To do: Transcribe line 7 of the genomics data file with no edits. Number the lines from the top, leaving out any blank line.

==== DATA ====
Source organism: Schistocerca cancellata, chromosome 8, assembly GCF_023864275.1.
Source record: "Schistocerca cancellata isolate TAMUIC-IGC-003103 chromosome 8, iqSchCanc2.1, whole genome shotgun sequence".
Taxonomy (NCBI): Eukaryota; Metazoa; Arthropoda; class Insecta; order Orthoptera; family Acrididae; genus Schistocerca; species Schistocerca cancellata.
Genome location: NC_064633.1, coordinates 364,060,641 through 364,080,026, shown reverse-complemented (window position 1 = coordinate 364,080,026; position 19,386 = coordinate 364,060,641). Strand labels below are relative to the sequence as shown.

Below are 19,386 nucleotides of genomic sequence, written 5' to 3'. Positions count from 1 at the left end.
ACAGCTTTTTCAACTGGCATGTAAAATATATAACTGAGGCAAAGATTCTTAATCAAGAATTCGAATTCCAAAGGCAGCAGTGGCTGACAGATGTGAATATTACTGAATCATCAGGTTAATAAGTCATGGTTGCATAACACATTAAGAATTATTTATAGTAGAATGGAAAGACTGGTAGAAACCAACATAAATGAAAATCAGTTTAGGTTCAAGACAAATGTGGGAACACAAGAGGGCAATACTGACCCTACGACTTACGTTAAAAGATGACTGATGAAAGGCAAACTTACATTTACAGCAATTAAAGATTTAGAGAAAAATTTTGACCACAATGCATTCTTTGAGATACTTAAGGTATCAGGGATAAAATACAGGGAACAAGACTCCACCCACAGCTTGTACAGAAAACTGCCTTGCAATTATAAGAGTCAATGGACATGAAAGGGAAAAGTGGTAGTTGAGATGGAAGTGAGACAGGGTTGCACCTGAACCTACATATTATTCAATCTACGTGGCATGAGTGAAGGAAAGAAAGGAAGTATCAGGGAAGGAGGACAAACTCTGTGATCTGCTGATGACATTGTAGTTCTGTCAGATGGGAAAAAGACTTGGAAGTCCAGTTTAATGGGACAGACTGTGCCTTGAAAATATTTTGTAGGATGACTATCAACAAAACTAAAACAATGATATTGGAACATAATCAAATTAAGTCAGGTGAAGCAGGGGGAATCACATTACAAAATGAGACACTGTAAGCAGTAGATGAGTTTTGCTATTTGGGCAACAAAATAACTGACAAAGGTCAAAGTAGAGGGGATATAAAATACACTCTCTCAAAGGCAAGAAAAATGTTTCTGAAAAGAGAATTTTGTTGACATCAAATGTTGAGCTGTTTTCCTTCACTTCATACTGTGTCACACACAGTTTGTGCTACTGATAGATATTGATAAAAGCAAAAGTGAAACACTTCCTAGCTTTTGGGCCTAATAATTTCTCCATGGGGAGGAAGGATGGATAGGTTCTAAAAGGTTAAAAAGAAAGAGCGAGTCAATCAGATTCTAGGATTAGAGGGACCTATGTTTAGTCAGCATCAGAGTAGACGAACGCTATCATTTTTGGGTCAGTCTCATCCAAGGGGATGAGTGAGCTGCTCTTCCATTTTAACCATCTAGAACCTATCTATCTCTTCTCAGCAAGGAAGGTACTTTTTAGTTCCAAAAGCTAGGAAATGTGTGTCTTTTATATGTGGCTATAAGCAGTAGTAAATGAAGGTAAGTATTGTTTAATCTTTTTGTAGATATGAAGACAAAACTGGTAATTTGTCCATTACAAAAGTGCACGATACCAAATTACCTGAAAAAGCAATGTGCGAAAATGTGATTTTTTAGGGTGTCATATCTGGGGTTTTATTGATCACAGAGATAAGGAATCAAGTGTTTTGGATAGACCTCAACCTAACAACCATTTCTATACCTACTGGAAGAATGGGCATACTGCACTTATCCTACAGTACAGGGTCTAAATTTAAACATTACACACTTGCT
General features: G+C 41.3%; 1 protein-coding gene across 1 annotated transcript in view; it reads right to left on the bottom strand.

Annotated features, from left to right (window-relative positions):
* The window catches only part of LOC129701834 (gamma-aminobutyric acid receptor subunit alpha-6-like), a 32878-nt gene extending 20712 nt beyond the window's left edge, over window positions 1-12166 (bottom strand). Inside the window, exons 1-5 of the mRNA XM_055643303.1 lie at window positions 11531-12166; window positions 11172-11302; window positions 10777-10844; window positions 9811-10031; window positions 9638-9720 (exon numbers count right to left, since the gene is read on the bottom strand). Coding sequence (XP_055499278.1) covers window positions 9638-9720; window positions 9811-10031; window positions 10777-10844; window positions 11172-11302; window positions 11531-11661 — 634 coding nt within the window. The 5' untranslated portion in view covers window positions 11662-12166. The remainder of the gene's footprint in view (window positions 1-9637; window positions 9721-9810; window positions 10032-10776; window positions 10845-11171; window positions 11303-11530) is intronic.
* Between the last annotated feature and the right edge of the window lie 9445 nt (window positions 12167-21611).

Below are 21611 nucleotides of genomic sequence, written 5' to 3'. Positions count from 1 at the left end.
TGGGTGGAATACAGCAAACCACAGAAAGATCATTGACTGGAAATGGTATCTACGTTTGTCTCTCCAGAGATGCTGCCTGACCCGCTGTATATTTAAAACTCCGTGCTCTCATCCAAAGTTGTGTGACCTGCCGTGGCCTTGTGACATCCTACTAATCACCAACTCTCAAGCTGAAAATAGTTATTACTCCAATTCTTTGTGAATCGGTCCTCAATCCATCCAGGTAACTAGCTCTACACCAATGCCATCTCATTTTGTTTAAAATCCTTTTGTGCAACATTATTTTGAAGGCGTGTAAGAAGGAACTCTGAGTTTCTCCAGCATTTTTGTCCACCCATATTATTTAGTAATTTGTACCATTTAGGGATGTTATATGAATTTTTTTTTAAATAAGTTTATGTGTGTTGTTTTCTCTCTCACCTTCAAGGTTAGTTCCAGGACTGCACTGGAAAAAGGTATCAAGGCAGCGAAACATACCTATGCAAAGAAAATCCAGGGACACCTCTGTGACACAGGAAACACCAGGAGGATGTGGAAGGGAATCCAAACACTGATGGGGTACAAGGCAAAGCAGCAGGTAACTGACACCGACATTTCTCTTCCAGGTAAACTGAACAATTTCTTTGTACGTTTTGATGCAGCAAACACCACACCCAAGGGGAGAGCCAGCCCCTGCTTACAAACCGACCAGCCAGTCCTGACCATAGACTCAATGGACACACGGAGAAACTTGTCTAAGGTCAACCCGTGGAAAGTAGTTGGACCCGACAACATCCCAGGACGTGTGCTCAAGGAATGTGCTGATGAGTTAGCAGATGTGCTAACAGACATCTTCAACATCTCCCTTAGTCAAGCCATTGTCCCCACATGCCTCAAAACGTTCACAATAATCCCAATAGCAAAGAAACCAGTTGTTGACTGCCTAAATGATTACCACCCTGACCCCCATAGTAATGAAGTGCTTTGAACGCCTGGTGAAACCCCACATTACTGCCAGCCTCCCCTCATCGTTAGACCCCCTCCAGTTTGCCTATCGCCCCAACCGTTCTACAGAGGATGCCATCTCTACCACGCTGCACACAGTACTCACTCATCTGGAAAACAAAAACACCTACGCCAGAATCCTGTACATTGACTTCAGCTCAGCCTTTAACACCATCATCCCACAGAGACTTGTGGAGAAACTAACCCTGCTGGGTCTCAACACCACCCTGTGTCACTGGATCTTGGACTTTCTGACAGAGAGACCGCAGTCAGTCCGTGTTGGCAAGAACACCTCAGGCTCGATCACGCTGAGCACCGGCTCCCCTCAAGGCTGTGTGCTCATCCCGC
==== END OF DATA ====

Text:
General features: G+C 41.3%; 1 protein-coding gene across 1 annotated transcript in view; it reads right to left on the bottom strand.